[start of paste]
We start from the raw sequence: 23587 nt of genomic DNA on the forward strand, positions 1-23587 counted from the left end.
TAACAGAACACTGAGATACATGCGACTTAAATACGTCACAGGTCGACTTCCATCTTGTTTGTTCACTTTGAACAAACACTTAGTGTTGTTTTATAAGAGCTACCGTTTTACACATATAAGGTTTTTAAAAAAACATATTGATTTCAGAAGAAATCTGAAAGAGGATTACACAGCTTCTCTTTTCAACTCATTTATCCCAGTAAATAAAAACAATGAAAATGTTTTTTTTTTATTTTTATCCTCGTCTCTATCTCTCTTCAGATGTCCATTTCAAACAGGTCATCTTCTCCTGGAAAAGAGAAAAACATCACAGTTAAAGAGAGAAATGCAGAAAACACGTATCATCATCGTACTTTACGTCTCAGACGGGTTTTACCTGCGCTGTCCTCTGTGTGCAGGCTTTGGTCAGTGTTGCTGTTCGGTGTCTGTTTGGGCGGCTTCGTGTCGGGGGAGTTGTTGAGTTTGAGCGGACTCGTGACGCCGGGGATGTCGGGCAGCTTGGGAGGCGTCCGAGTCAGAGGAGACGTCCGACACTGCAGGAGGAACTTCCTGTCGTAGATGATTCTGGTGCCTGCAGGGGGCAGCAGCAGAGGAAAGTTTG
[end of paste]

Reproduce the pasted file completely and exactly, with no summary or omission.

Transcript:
We start from the raw sequence: 23587 nt of genomic DNA on the forward strand, positions 1-23587 counted from the left end.
TAACAGAACACTGAGATACATGCGACTTAAATACGTCACAGGTCGACTTCCATCTTGTTTGTTCACTTTGAACAAACACTTAGTGTTGTTTTATAAGAGCTACCGTTTTACACATATAAGGTTTTTAAAAAAACATATTGATTTCAGAAGAAATCTGAAAGAGGATTACACAGCTTCTCTTTTCAACTCATTTATCCCAGTAAATAAAAACAATGAAAATGTTTTTTTTTTATTTTTATCCTCGTCTCTATCTCTCTTCAGATGTCCATTTCAAACAGGTCATCTTCTCCTGGAAAAGAGAAAAACATCACAGTTAAAGAGAGAAATGCAGAAAACACGTATCATCATCGTACTTTACGTCTCAGACGGGTTTTACCTGCGCTGTCCTCTGTGTGCAGGCTTTGGTCAGTGTTGCTGTTCGGTGTCTGTTTGGGCGGCTTCGTGTCGGGGGAGTTGTTGAGTTTGAGCGGACTCGTGACGCCGGGGATGTCGGGCAGCTTGGGAGGCGTCCGAGTCAGAGGAGACGTCCGACACTGCAGGAGGAACTTCCTGTCGTAGATGATTCTGGTGCCTGCAGGGGGCAGCAGCAGAGGAAAGTTTG